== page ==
Suicide Squad’s Joker Season Has Players Big Mad

Suicide Squad: Kill the Justice League had a rocky development cycle and an even rockier launch, but players hoped that the first season of the action-adventure shooter would help right the ship. Unfortunately, the season, which introduces famed DC villain Joker, is getting absolutely shellacked on social media, with players pointing to all the hallmarks of bad live-service game design that it features.

Suicide Squad: Kill the Justice League season 1 kicked off on March 28, nearly two months after the game’s initial launch. Almost immediately after it began, however, the official Suicide Squad Discord and other corners of the internet were flooded with a barrage of questions, comments, and concerns.

“ABSOLUTE DISASTER…Who thought it was a smart idea to lock Joker behind master 35. Only reason they did this is so you PAY for him” wrote a redditor on r/SuicideSquadGaming. “Essentially locking Joker behind a paywall or a tedious grind…What happened? This is just… sad,” laments u/Splunkmastah in the same subreddit.

Read More: Suicide Squad Game ‘Fell Short Of Expectations,’ Says WB

The 76-tier battle pass pops Joker smack in the middle of it, and according to Forbes’ Paul Tassi, reaching master 35 requires you to hit “a separate, third rank [not the battle pass or mastery ranks] that will force you to grind somewhere between 10-20 missions, depending on the mission, to reach that level.”

And playing through those missions isn’t exactly a riveting gameplay experience. “There are no new mission types at launch here. Zero,” Tassi writes. “There was supposed to be something called a ‘Stronghold’ but it may not launch until halfway through the season, and it’s not here now. Instead, the ‘new’ Incursions are either straight up killing enemies (grunts in one, brutes in one, infused enemies in one) and then the anti-aircraft gun mini-mission from the first game.”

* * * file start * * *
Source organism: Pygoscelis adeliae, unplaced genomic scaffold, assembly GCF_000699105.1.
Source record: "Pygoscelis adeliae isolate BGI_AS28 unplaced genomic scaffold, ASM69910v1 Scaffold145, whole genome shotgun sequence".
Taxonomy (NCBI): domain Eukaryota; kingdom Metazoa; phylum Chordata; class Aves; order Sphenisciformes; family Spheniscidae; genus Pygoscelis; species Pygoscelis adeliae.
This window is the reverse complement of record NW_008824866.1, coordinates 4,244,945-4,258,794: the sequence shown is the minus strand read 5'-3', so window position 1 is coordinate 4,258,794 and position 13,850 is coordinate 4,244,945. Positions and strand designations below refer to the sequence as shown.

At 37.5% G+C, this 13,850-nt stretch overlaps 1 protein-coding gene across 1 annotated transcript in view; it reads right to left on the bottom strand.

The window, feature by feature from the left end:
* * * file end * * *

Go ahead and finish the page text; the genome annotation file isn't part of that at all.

“In order to unlock [Joker] you have to grind the same missions until you reach level 35 and then once you do you get a reskinned Lantern boss fight and a cutscene and that’s it for content,” writer Lady Emily wrote on X (formerly Twitter). The Brainiac boss fight in question is a complete reskin of a campaign mission near the end of the core game, in which the villain copies the Flash and summons enemies, helicopters, guns, and more. “It’s identical,” insists Tassi.

“I know a lot of us are mad especially those who held out hope it could improve, but some of you still make excuses for WB and say ‘well it’s live service, what did you expect,’ reads an r/SuicideSquadGaming post titled “No excuses.” That same post compares Suicide Squad: Kill the Justice League’s take on live-service to Helldivers 2’s approach, which has regularly added new enemies, mission types, planets, hazards, and abilities since its February 8 launch. “That is how you do live service,” the post, from u/Gumgy413, states.

Suicide Squad represents a uniquely irritating trend in the games industry right now: the aggressive pivot to live-service in an attempt to get a steady drip-feed of money out of consumers. That pivot is also responsible for the convoluted mess that is Blizzard’s Overwatch 2, which just finally stopped locking new heroes behind its battle passes, and a whole host of other games (new, old, and/or in-development) that are adopting this business model in the face of unprecedented layoffs.

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